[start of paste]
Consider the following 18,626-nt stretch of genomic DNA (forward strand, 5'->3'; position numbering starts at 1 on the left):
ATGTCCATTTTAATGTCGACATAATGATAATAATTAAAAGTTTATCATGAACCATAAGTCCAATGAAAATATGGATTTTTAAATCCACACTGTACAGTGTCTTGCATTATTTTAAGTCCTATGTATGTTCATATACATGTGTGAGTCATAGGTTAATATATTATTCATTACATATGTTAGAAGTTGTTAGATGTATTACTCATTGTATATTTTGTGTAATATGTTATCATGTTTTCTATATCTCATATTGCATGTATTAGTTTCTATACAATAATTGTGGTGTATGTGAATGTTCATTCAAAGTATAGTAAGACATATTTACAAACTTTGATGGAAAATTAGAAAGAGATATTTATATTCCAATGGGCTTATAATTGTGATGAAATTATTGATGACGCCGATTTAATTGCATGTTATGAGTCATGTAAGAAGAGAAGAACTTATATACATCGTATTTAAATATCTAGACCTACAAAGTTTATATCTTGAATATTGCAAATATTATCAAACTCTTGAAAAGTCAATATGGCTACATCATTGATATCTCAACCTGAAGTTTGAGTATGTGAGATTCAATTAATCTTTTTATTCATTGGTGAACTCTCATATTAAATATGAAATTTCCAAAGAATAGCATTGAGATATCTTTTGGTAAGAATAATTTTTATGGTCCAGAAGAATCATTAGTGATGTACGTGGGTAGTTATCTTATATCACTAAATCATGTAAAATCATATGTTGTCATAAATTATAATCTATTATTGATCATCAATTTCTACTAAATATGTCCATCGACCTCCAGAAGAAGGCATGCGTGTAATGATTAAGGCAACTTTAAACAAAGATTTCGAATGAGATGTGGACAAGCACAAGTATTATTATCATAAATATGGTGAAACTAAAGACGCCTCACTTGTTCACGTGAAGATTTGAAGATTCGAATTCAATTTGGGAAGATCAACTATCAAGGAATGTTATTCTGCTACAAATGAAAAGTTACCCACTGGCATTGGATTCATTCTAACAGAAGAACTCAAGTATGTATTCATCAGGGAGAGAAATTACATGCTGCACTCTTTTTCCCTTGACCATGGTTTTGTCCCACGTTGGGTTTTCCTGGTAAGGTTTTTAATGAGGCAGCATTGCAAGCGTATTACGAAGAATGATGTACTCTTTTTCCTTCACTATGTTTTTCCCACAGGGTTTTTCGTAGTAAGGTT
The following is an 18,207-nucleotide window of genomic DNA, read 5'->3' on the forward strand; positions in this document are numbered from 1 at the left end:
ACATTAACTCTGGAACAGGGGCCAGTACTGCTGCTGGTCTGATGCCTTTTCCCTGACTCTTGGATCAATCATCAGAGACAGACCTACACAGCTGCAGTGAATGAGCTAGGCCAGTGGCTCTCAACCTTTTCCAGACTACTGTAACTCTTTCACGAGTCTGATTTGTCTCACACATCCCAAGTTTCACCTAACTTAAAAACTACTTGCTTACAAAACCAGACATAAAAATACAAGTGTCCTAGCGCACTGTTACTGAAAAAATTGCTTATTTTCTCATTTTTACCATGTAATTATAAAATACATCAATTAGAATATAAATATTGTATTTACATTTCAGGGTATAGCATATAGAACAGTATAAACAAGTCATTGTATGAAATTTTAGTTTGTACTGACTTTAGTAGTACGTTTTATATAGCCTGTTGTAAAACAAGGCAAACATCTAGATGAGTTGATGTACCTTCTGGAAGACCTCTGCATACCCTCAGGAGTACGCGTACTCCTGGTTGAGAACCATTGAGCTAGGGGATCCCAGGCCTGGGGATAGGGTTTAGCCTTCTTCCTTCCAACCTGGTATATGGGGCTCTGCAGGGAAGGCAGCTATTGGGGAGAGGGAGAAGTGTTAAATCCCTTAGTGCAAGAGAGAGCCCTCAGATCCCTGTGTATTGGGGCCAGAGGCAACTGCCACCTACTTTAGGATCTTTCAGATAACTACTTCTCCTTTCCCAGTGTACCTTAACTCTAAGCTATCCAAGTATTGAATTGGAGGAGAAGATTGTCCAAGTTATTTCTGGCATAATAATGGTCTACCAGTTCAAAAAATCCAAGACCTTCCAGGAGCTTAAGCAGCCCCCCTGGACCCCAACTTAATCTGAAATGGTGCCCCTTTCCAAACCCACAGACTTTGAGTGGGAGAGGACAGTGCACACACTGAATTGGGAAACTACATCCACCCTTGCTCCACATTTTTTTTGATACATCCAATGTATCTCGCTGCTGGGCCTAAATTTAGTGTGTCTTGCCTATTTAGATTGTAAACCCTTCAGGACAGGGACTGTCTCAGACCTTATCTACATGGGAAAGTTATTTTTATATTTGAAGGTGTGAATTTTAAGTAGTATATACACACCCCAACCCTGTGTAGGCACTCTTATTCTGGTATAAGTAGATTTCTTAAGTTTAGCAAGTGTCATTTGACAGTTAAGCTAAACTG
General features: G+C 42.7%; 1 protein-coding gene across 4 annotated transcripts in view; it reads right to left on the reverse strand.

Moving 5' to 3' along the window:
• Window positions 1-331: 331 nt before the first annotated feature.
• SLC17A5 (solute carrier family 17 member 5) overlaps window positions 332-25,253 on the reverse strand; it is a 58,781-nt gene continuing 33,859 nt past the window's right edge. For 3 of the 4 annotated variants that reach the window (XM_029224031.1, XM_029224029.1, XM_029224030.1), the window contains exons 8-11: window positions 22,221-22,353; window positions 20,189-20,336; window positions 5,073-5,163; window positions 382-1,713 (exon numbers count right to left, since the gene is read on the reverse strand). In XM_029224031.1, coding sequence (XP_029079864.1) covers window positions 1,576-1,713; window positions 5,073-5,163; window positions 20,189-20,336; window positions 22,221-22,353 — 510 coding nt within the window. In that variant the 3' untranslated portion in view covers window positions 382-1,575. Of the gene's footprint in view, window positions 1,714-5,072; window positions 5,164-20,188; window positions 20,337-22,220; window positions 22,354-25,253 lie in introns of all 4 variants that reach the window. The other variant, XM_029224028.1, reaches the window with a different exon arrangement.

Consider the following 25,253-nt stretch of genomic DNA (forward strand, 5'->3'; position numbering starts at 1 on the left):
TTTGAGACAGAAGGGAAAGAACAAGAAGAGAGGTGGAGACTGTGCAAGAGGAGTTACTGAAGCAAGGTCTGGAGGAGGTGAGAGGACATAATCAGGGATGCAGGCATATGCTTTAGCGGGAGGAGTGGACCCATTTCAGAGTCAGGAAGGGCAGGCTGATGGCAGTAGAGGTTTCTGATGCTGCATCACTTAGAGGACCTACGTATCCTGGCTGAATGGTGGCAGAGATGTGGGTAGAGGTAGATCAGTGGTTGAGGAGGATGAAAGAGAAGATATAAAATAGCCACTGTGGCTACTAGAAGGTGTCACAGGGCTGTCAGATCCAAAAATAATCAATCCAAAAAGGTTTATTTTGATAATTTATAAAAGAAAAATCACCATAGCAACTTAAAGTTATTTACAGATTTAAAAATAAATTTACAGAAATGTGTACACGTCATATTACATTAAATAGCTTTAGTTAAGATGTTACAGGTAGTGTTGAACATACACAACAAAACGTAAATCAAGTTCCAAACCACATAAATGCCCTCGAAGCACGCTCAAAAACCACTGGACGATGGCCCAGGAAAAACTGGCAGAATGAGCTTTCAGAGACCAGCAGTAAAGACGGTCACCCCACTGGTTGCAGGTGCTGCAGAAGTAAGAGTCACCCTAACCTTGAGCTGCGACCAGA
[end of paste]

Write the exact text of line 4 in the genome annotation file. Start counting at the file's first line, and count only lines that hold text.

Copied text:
ACATTAACTCTGGAACAGGGGCCAGTACTGCTGCTGGTCTGATGCCTTTTCCCTGACTCTTGGATCAATCATCAGAGACAGACCTACACAGCTGCAGTGAATGAGCTAGGCCAGTGGCTCTCAACCTTTTCCAGACTACTGTAACTCTTTCACGAGTCTGATTTGTCTCACACATCCCAAGTTTCACCTAACTTAAAAACTACTTGCTTACAAAACCAGACATAAAAATACAAGTGTCCTAGCGCACTGTTACTGAAAAAATTGCTTATTTTCTCATTTTTACCATGTAATTATAAAATACATCAATTAGAATATAAATATTGTATTTACATTTCAGGGTATAGCATATAGAACAGTATAAACAAGTCATTGTATGAAATTTTAGTTTGTACTGACTTTAGTAGTACGTTTTATATAGCCTGTTGTAAAACAAGGCAAACATCTAGATGAGTTGATGTACCTTCTGGAAGACCTCTGCATACCCTCAGGAGTACGCGTACTCCTGGTTGAGAACCATTGAGCTAGGGGATCCCAGGCCTGGGGATAGGGTTTAGCCTTCTTCCTTCCAACCTGGTATATGGGGCTCTGCAGGGAAGGCAGCTATTGGGGAGAGGGAGAAGTGTTAAATCCCTTAGTGCAAGAGAGAGCCCTCAGATCCCTGTGTATTGGGGCCAGAGGCAACTGCCACCTACTTTAGGATCTTTCAGATAACTACTTCTCCTTTCCCAGTGTACCTTAACTCTAAGCTATCCAAGTATTGAATTGGAGGAGAAGATTGTCCAAGTTATTTCTGGCATAATAATGGTCTACCAGTTCAAAAAATCCAAGACCTTCCAGGAGCTTAAGCAGCCCCCCTGGACCCCAACTTAATCTGAAATGGTGCCCCTTTCCAAACCCACAGACTTTGAGTGGGAGAGGACAGTGCACACACTGAATTGGGAAACTACATCCACCCTTGCTCCACATTTTTTTTGATACATCCAATGTATCTCGCTGCTGGGCCTAAATTTAGTGTGTCTTGCCTATTTAGATTGTAAACCCTTCAGGACAGGGACTGTCTCAGACCTTATCTACATGGGAAAGTTATTTTTATATTTGAAGGTGTGAATTTTAAGTAGTATATACACACCCCAACCCTGTGTAGGCACTCTTATTCTGGTATAAGTAGATTTCTTAAGTTTAGCAAGTGTCATTTGACAGTTAAGCTAAACTG